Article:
According to the North Ossetian Emergencies Ministry, the last member of the rescue team which has been searching for people buried alive in an avalanche from the Kolka icefield left the tent camp in the Karmadon gorge in North Ossetia (a North-Caucasian autonomous republic within the Russian Federation). The searches near the tunnel buried under a 70 meter-thick ice layer have been continued for 18 months.
In total, 116 people were killed by an avalanche there on September 20, 2002, including members of the film crew led by film-maker Sergei Bodrov Jr. According to an eye-witness, Bodrov and his film crew were in the tunnel when the ice was avalanching.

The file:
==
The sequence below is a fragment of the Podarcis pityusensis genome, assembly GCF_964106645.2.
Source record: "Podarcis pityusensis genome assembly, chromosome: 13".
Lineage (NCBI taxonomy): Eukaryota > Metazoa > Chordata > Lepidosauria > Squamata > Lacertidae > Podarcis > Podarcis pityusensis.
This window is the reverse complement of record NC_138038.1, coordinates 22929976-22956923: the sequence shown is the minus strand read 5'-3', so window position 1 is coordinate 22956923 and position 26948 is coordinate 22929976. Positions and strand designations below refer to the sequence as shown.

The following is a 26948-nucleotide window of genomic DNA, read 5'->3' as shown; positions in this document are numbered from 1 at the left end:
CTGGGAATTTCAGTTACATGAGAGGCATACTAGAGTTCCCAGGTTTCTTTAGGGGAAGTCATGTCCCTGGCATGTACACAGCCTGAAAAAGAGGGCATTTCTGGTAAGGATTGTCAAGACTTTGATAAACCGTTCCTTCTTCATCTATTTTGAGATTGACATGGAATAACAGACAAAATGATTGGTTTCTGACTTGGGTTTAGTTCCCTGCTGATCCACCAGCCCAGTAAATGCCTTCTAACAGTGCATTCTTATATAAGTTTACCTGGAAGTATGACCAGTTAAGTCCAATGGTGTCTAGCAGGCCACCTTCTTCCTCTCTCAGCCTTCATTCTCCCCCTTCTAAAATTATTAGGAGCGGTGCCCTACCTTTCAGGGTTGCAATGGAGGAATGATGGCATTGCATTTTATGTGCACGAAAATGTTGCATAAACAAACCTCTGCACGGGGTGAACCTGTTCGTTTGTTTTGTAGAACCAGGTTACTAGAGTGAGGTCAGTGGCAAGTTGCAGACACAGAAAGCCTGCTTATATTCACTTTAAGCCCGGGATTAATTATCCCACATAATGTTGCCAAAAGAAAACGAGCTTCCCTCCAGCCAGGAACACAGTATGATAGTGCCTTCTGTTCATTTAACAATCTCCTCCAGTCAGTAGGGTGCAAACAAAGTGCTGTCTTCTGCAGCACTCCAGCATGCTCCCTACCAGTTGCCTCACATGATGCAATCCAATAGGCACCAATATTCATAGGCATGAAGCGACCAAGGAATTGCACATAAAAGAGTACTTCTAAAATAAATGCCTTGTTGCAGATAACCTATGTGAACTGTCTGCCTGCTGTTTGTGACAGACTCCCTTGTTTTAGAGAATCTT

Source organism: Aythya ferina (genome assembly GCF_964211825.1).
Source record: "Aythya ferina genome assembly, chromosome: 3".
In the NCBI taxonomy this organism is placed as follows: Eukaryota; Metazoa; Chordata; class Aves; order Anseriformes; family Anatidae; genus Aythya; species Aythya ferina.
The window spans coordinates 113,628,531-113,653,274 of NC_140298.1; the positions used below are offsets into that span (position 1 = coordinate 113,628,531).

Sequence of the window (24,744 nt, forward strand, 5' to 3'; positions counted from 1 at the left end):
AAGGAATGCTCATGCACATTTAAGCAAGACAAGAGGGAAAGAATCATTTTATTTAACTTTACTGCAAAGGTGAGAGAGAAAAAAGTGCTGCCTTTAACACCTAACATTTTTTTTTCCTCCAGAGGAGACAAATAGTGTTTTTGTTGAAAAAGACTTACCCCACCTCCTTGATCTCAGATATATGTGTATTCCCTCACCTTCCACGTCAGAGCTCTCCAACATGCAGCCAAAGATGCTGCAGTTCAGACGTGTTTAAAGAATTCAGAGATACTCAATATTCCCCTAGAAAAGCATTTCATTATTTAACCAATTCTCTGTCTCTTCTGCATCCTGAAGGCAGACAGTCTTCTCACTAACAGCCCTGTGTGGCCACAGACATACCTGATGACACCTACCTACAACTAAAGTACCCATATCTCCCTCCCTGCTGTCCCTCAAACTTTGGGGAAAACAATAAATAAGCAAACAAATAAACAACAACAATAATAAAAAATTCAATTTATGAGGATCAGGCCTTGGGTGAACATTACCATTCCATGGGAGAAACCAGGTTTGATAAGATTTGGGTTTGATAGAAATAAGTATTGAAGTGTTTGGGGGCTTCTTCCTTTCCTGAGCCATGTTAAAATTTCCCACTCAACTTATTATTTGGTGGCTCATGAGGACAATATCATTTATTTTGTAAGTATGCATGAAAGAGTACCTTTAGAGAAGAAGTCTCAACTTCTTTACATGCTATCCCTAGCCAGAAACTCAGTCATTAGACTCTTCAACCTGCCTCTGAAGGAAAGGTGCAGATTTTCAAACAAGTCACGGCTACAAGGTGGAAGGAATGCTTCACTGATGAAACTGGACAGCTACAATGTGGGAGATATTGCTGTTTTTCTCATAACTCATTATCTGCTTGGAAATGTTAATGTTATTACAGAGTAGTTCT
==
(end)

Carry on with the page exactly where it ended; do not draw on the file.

Now searches for the avalanche victims have been stopped completely. The tents and the drilling equipment used by rescuers to cut through the ice have been removed. A great number of icons brought by volunteers from all over Russia who took part in rescue operations has been presented to North Ossetian churches.
Only a dugout has been left intact in the tent camp. Konstantin Dzhaparov, a local resident who headed search operations for 18 months, told RIA Novosti that "the dugout will be preserved as a memorial to victims of unruly nature and a testimony of people's affection and fidelity." He also said that another memorial would be placed next to the dugout - a huge rock brought down by the avalanche.
The import of liquefied natural gas from the United States will not grow, even if Germany exits the Nord Stream-2 project, German Minister of Economy and Energy Peter Altmeier said